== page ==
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“SysJoker” backdoor revealed after going undetected on Windows, Linux, and macOS for several months

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A cross-platform malware attack was unearthed by researchers recently. The backdoor assault appeared on Windows, macOS, and Linux operating systems. This new malware was undetected on nearly every antivirus scan and malware scanning engine.

A new backdoor malware attack, SysJoker, was discovered, affecting all major operating systems

Researchers from Intezer, a security firm, uncovered a new backdoor malware, aptly named SysJoker, on a "leading educational institution" Linux-based Webserver. Upon further review, the security researchers also located the backdoor on macOS and Windows operating systems. It is estimated that The unknown party or parties set the attack into motion during the second half of 2021.

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SysJoker is a higher threat than most backdoor attacks in that it was capable of activating on multiple platforms. Malware is typically seen to attack a specific operating system and not several in this case. Also, The mysterious attacking party wrote this particular backdoor to use four individual command-and-control servers and written from the ground up. Researchers state that the individuals or groups who developed and implemented the attack were considered "part of an advanced threat actor that invested significant resources," states website Ars Technica. The website also points out that it is rare that Linux malware would be located "in a real-world attack."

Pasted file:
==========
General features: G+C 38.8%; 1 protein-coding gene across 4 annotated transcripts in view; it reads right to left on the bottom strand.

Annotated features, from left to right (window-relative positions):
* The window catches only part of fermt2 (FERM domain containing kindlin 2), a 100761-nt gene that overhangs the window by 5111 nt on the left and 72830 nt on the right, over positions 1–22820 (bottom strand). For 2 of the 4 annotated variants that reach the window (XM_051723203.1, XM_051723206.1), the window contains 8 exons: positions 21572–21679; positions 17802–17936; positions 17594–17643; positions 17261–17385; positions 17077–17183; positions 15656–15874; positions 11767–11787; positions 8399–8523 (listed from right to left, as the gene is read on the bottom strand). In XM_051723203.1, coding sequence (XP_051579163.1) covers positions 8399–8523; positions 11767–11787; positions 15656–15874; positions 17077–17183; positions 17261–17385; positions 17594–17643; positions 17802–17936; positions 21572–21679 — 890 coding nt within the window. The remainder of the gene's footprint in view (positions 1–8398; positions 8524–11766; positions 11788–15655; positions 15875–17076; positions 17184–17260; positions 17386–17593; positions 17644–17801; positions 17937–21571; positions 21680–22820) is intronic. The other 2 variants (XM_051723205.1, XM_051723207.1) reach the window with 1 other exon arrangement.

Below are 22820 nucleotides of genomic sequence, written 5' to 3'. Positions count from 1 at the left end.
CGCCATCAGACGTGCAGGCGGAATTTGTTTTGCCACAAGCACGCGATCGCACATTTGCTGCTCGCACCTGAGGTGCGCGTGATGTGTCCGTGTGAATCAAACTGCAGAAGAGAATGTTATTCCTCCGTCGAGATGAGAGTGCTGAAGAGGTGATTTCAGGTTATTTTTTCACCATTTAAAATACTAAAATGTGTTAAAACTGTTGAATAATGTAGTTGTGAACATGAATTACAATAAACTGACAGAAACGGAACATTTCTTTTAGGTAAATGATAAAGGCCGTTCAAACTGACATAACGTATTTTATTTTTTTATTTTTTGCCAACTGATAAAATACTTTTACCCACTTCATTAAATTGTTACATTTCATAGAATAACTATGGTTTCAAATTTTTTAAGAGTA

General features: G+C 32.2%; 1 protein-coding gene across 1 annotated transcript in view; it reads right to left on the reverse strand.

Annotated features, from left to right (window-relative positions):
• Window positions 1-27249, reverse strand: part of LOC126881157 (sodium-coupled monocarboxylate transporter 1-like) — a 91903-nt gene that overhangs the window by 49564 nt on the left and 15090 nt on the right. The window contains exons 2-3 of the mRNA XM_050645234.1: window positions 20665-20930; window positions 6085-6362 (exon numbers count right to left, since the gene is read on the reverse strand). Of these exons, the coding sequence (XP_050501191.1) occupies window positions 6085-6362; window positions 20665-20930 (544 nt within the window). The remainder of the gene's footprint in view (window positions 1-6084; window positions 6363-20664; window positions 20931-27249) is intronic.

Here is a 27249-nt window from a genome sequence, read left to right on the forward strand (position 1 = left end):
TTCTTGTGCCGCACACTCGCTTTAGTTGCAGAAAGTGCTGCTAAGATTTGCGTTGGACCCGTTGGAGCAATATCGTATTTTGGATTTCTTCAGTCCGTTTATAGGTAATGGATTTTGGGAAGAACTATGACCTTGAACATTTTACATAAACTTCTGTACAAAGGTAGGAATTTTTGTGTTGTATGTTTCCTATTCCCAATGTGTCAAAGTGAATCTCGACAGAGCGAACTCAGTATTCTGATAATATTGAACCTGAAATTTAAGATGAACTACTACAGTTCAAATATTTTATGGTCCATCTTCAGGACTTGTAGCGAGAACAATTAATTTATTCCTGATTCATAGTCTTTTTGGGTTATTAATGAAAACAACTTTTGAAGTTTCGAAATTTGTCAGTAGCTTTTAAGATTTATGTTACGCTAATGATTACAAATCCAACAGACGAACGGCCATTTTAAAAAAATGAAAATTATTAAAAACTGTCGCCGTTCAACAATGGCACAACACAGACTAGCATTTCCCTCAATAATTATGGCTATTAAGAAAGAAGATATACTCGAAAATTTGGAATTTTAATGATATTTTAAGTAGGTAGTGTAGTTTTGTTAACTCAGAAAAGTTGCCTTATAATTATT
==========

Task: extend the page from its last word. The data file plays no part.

Researcher Patrick Wardle, creator of Objective-See.com, and research firm Intezer were responsible for the analyses of Mac and Windows Operating systems, respectively. The two groups found that the SysJoker attack allows for advanced backdoor capabilities. The executable files located on both operating systems ended in the suffix ".ts," which led the Itezer team to deduce that the file was hidden as a "typescript" application, which transferred itself into the npm JavaScript repository. The firm also found that SysJoker appears as a system update for users.

Wardle disagreed with Intezer, stating that the ".ts" file extension indicated a video transport stream file content. He also discovered that an ad-hoc signature digitally signs the macOS file upon further review.

The programming language used to create SysJoker is C++. Since last Tuesday, mac OS and Linux versions have remained undetected from the malware search engine VirusTotal. The malware initiates its control-server domain by decoding a string from a text file buried in the user's Google Drive. Researchers found that the server rerouted multiple times, meaning the human controller was alert and searching for machines affected by SysJoker.

Intezer believes that targets of SysJoker are deliberate and that the attacking party is planning "espionage together with lateral movement which might also lead to a ransomware attack as one of the next stages.”

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